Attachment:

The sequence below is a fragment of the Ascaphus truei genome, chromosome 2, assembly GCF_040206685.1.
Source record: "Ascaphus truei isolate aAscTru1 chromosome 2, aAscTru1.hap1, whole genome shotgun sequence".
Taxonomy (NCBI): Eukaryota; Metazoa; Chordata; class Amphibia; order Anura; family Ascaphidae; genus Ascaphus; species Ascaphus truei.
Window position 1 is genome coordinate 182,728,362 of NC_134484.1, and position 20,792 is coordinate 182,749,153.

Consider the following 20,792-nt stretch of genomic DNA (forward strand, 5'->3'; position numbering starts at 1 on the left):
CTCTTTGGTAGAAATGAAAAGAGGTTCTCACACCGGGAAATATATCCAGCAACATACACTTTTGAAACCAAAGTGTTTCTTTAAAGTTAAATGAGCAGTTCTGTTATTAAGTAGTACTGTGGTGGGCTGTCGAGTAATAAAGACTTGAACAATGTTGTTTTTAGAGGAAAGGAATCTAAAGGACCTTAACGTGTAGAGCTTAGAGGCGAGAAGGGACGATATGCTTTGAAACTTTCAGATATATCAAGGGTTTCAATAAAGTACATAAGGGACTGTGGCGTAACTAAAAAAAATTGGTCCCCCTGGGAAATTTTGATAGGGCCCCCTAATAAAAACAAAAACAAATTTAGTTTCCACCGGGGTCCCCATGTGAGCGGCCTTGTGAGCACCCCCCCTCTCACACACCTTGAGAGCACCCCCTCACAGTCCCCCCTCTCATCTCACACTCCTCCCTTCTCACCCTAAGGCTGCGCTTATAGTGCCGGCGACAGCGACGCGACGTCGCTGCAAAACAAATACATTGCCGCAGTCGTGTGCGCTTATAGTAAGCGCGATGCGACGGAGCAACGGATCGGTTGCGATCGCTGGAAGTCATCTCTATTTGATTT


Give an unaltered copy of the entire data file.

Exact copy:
The sequence below is a fragment of the Ascaphus truei genome, chromosome 2, assembly GCF_040206685.1.
Source record: "Ascaphus truei isolate aAscTru1 chromosome 2, aAscTru1.hap1, whole genome shotgun sequence".
Taxonomy (NCBI): Eukaryota; Metazoa; Chordata; class Amphibia; order Anura; family Ascaphidae; genus Ascaphus; species Ascaphus truei.
Window position 1 is genome coordinate 182,728,362 of NC_134484.1, and position 20,792 is coordinate 182,749,153.

Consider the following 20,792-nt stretch of genomic DNA (forward strand, 5'->3'; position numbering starts at 1 on the left):
CTCTTTGGTAGAAATGAAAAGAGGTTCTCACACCGGGAAATATATCCAGCAACATACACTTTTGAAACCAAAGTGTTTCTTTAAAGTTAAATGAGCAGTTCTGTTATTAAGTAGTACTGTGGTGGGCTGTCGAGTAATAAAGACTTGAACAATGTTGTTTTTAGAGGAAAGGAATCTAAAGGACCTTAACGTGTAGAGCTTAGAGGCGAGAAGGGACGATATGCTTTGAAACTTTCAGATATATCAAGGGTTTCAATAAAGTACATAAGGGACTGTGGCGTAACTAAAAAAAATTGGTCCCCCTGGGAAATTTTGATAGGGCCCCCTAATAAAAACAAAAACAAATTTAGTTTCCACCGGGGTCCCCATGTGAGCGGCCTTGTGAGCACCCCCCCTCTCACACACCTTGAGAGCACCCCCTCACAGTCCCCCCTCTCATCTCACACTCCTCCCTTCTCACCCTAAGGCTGCGCTTATAGTGCCGGCGACAGCGACGCGACGTCGCTGCAAAACAAATACATTGCCGCAGTCGTGTGCGCTTATAGTAAGCGCGATGCGACGGAGCAACGGATCGGTTGCGATCGCTGGAAGTCATCTCTATTTGATTT